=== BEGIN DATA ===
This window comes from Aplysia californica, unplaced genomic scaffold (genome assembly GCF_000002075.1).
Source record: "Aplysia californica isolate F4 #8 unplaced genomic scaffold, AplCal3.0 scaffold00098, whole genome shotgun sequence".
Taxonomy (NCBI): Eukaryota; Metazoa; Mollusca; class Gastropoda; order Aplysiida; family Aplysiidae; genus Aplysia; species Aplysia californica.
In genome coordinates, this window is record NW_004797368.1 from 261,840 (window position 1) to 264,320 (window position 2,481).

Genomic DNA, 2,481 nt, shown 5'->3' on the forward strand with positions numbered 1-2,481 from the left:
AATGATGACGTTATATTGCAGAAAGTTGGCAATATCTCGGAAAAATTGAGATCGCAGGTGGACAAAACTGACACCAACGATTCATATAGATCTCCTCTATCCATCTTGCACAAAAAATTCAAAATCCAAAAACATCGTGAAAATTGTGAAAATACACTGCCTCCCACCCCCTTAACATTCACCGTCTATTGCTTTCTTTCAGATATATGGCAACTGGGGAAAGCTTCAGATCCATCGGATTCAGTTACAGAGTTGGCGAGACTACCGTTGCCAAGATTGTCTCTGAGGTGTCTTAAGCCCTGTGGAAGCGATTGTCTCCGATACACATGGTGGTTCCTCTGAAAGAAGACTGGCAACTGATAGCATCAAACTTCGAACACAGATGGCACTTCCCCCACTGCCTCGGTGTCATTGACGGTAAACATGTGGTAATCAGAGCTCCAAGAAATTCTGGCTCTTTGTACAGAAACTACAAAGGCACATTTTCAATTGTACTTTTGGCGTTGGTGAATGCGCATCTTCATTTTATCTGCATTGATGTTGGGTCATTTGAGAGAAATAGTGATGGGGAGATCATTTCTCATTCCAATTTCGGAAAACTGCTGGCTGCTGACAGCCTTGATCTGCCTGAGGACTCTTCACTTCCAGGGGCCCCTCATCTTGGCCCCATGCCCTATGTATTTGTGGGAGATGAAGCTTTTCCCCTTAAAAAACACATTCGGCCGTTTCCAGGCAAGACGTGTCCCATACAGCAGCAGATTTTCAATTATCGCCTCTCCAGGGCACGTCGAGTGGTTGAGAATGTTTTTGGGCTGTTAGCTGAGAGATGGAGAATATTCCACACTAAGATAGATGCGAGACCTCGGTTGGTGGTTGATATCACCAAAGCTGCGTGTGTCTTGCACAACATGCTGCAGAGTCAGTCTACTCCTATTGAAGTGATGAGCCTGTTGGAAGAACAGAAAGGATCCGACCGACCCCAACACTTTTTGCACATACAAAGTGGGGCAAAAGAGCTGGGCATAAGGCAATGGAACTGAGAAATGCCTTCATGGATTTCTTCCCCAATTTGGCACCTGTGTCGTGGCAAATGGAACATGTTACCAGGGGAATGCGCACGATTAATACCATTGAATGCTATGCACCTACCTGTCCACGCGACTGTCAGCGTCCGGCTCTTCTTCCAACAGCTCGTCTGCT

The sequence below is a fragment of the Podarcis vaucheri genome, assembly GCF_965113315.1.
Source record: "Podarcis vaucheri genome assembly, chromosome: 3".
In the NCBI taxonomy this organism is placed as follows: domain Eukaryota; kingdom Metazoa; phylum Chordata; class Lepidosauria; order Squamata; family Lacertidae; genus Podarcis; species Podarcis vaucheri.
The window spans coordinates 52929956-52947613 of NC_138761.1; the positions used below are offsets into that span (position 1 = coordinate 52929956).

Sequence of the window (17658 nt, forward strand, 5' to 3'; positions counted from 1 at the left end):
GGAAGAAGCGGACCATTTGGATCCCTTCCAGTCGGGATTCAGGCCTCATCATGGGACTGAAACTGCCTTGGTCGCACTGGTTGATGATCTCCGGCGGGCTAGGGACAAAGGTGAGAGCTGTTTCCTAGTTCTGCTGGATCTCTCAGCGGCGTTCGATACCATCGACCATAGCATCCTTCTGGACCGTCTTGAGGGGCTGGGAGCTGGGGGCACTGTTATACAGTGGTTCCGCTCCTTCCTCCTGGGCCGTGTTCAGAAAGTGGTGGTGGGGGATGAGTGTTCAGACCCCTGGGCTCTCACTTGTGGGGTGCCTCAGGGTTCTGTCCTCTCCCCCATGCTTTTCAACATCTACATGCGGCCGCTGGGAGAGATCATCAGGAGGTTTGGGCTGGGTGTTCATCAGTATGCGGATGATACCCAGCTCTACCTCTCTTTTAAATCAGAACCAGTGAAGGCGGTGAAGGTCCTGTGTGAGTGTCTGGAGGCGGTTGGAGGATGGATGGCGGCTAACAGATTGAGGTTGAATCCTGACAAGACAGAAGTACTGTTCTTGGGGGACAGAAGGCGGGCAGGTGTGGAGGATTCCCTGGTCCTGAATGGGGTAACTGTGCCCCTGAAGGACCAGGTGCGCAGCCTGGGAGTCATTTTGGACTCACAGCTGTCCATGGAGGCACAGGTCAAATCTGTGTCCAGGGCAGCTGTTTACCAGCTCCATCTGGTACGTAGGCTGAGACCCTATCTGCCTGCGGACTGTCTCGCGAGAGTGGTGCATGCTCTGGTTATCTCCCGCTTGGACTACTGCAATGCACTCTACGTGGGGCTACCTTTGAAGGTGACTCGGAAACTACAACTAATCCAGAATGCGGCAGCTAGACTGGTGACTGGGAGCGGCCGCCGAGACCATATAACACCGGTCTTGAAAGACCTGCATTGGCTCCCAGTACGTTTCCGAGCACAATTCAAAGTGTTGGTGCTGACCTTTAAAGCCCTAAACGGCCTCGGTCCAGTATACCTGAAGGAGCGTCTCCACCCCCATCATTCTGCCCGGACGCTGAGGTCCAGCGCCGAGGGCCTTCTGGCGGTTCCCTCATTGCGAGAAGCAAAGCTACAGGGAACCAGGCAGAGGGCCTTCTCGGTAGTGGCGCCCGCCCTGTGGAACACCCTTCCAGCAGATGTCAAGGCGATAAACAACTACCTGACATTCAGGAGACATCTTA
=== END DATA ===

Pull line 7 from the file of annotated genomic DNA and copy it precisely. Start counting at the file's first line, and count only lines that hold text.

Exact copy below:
The sequence below is a fragment of the Podarcis vaucheri genome, assembly GCF_965113315.1.